While Albert was waiting for his despatches, General Allenby of the Third Army and General Snow of the Corps arrived with their staffs. Albert called his group to attention and saluted. “General Allenby, clad in a big cavalry coat with the collar turned up, gave us a nod and a smile by way of a salute”. An ADC told them that the infantry had taken the first line and the Germans were evacuating their second line. The 37th Division’s task was to leapfrog this attacking division and push on to Monchy-le-Preux. Albert gives a detailed account of the action, including the disaster that befell the cavalry as it advanced in support of the attack:
“They were manoeuvring to enter the village when the German saw them and sent over a barrage of shrapnel and high explosive which almost wiped them out. Their brigadier was killed. The streets were choked with dead and dying horses. A second cavalry advance shared the fate of the first. A barrage hit them with deadly accuracy, men and horses fell like ninepins, many badly wounded, to stagger and fall.”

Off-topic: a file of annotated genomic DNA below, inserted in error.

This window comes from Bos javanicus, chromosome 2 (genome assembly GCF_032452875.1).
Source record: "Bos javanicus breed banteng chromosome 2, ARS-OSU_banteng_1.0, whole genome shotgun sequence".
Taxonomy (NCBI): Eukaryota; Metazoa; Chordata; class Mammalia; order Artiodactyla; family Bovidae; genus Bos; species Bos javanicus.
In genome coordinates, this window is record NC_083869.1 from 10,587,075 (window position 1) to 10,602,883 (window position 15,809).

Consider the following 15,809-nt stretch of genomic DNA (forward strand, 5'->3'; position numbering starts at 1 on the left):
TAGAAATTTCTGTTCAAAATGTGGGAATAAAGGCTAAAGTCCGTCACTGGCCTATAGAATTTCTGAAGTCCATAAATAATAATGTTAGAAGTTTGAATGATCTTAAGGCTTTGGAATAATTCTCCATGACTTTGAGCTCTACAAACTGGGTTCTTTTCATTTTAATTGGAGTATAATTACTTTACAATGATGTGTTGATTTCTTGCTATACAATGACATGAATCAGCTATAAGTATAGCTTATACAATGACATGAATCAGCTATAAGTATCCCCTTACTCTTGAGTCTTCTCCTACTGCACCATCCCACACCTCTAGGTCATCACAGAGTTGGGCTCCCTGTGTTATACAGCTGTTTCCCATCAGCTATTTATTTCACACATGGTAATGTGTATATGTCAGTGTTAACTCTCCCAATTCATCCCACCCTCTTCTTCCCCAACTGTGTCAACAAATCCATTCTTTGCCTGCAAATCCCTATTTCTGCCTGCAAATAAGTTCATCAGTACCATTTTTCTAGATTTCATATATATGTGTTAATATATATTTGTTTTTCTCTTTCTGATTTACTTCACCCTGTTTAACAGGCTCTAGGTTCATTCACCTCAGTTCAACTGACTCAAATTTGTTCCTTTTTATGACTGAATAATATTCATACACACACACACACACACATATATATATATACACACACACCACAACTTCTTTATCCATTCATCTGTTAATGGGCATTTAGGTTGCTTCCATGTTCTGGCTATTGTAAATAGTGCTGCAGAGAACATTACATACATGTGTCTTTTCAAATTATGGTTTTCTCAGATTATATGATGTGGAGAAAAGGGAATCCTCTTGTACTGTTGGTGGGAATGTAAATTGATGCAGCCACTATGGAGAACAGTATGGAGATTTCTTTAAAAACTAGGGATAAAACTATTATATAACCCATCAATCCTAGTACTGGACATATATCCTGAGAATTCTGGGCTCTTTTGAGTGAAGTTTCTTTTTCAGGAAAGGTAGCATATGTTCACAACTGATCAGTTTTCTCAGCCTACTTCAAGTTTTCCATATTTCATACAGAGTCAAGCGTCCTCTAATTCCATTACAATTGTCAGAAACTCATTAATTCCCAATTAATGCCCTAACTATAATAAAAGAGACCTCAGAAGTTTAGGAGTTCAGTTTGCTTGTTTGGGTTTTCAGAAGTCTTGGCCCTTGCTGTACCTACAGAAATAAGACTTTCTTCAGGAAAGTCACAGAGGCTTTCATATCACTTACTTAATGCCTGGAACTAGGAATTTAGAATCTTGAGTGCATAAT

The village was eventually taken, with the aid of infantry reinforcements and tanks. Albert, an engineer by training, took a particular interest in the products of army mechanisation. “When the shelling stopped I walked over to one of our abandoned tanks. A shell had pierced its plating and set fire to the petrol. Fortunately only one man was killed, the others escaped by taking shelter under the tank. It was called ‘Lusitania’ – a name which seems to be unlucky.”